Download audio file  30 July 2012, 16:02

Interview with Frank Zimring, a William G. Simon professor of law and a Wolfen Distinguished Scholar at the University of California, Berkley Law School. Part II.

Do you think it’s glorified, as well, in the media. I mean, do you think if there wasn’t so much media attention…

Oh, sure. I mean anything. Look, if the question is why do these people do it? The answer is to get attention, to be important, sure the media helps. But the reason that it doesn’t become a mechanism that increases the chances for the law changing, is because the concern goes away. Even though the time between shootings has been getting shorter and shorter. What happens is that rather than each new shooting, creating higher levels of concern. We worry about it for a week or two, what we could do, and then we stop worrying until the next shooting.

Would you say that there is a culture of violence in the United States?

Yes and no. The majority of American citizens are not that violent. And most of the things, which implicate physical aggression - the way we play football if you will, don’t contribute to homicide. So, I think that cultural violence can be an easy label that may be just as misleading as it is descriptive. But the problem is that sure we pay attention to people who do these things, and that creates for the unbalanced and the ambitious, a way to get the names in the newspaper. Is that really a motive for something as much as taking a life? Yes. And so, in that limited respect the attention we pay to these behaviors becomes part of the motive for people choosing to act in that way. It’s crazy, but it’s predicting.

Going back to the gun control debate. A minute ago you mentioned 25 to 33 percent of the people who are anti gun control, and you mentioned that a large percentage of those people are, you said, arming themselves against the government.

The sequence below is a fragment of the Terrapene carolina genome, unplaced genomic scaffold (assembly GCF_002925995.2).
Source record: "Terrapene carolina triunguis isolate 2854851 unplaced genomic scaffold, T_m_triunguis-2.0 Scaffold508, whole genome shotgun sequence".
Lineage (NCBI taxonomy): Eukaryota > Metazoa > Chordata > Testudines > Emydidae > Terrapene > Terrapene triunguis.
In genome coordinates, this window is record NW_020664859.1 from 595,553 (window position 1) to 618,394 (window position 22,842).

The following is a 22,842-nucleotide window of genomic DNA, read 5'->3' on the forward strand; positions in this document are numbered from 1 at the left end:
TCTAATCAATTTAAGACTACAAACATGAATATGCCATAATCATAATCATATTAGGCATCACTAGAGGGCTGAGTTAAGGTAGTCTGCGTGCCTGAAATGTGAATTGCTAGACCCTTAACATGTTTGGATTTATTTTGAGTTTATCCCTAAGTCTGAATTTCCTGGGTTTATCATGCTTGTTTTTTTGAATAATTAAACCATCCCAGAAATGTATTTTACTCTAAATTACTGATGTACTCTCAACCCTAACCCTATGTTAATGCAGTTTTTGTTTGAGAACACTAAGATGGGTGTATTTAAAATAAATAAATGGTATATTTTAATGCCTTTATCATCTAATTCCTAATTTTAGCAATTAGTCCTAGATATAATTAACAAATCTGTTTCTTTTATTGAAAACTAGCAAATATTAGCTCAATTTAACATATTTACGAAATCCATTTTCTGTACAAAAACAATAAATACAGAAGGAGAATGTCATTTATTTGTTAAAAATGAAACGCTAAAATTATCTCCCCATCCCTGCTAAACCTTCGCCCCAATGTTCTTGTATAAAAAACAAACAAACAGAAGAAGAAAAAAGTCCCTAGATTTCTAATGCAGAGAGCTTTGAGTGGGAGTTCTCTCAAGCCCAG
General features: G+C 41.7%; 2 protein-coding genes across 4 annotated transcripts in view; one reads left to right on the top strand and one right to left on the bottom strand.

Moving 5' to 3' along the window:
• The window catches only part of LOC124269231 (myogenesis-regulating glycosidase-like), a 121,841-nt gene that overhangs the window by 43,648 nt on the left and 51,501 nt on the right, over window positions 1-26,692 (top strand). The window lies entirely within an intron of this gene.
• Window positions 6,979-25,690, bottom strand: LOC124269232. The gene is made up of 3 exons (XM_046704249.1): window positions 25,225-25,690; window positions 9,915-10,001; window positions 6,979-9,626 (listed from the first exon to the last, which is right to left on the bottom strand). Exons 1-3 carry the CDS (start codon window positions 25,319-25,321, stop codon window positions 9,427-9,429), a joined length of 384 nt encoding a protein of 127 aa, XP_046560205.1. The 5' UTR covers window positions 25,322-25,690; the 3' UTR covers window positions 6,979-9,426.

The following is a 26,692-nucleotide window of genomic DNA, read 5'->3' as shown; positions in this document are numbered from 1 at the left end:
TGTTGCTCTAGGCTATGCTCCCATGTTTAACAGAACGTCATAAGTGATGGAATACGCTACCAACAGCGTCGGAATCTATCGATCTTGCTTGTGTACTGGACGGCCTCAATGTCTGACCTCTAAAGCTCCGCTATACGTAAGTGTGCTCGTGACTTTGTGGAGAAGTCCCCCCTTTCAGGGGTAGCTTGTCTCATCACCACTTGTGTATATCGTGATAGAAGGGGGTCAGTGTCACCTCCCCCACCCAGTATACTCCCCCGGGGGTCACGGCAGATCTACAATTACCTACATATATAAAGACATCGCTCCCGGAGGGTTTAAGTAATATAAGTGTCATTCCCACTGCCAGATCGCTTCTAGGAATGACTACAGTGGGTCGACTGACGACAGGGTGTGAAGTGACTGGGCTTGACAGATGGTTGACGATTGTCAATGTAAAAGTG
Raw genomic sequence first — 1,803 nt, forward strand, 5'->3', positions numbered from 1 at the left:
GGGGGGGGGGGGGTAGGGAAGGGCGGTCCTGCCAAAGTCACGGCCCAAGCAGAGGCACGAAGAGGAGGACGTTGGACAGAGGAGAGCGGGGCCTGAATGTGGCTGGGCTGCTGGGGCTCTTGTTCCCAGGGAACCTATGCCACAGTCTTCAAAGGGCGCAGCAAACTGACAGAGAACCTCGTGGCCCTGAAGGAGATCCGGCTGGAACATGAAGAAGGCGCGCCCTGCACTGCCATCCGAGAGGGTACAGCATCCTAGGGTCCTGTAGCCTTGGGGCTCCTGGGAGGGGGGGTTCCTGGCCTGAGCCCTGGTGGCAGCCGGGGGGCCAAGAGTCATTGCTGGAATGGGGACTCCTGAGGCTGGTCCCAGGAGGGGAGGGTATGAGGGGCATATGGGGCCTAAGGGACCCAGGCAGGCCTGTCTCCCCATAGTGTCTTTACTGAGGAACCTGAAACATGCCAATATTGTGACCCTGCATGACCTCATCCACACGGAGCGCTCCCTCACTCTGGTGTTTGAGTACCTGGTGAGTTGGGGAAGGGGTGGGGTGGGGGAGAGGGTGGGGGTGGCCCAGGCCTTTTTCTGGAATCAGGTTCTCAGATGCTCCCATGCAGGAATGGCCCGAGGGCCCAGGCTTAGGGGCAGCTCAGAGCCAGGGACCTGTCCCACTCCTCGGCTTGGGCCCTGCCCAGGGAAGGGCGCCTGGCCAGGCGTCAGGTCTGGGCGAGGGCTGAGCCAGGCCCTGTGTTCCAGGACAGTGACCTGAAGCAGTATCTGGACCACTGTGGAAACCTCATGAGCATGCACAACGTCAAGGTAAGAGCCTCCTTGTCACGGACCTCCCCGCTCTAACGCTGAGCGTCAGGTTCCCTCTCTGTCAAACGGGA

And they care deeply about it. Oh, yes. They are arming themselves against the government; they are arming themselves against dangerous people. A lot of them tend to be older men who aren’t really much at risk, but it gives them the feeling of being powerful, and of being able to stand up to the forces that would otherwise believe them.

Do you think it gives them a feeling of empowerment, because they have power over life and death?


What about other forms of protection? I mean, surely there are other forms of self-defense that are just as effective as a killing tool?

You could buy a dog if you worried about burglars.

Sure, a dog.

Sure, but the point is that if you are imagining that you are going to take a stand against the government or some violent gang, the very thing that makes guns dangerous and deadly, also makes them a weapon of choice, if you are imagining extreme self-defense. But again if you look at the people who are doing it, these aren’t the people who live in the worst neighborhoods. These are the people who live in the better neighborhoods. These are not the young men that get killed, these are older white men who live in suburbs and who feel disempowered. So, the psychology of guns, and you can say, oh, but there are less lethal ways of defending yourself.